The U.S. airline said in a statement Flight 839 landed safely at Sydney International Airport "following a mechanical issue."
"The aircraft taxied to the gate and all customers disembarked normally," the statement said.
Sydney emergency services radioed that airliner, which United said was a Boeing 787 containing 180 passengers and 14 crew, "has fuel issues and has issued a mayday."
Australian Civil Aviation Safety Authority spokesman Peter Gibson said the airliner was given priority to land, but had not been in danger.
"There's an international standard that requires that once you get down to your fuel reserve in a flight that you have to declare what is called a 'fuel mayday,'" Gibson said.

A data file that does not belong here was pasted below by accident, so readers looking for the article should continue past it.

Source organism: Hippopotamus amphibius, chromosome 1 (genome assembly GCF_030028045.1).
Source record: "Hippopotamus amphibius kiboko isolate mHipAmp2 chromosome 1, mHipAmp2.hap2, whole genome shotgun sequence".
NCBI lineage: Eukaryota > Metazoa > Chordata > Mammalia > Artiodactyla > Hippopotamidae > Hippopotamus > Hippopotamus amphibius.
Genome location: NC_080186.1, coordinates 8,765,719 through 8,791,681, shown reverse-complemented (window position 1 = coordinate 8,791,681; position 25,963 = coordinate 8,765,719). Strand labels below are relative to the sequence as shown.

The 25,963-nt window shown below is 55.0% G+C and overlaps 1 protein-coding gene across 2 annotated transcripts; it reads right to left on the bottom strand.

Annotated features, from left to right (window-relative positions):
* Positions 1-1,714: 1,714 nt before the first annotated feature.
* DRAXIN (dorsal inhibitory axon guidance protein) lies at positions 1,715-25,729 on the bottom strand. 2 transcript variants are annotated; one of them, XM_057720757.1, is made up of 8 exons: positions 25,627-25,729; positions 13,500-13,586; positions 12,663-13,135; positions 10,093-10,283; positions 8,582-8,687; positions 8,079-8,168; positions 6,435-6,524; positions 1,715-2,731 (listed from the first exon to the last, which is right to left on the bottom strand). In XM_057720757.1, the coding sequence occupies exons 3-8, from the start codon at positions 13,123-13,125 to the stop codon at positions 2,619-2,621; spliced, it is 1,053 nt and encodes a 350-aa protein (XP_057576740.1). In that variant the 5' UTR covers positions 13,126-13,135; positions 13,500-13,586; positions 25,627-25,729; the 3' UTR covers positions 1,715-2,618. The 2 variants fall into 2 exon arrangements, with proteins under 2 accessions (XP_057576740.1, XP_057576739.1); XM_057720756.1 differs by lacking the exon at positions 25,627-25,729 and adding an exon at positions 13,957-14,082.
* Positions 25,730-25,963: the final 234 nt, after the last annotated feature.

"What that tells air traffic control and aircraft in the area is that you need priority to come in. It doesn't mean you're running out of fuel, you've still got plenty of fuel left, but it's a precaution to say: 'I'm down to my reserve and I need to come in as quickly as can be arranged,'" Gibson added.
Gibson said stronger headwinds than were forecast for the 12,000-kilometer (7,500-mile) flight across the Pacific could burn more fuel than planned.
Police said a full emergency response was activated at the airport "after a pilot reported a problem."
Some major roads surrounding the airport were closed as a precaution, a police statement said.
Nine Network television reported that one of its journalists, Liz Hayes, was aboard the plane and had been unaware that there had been any problem.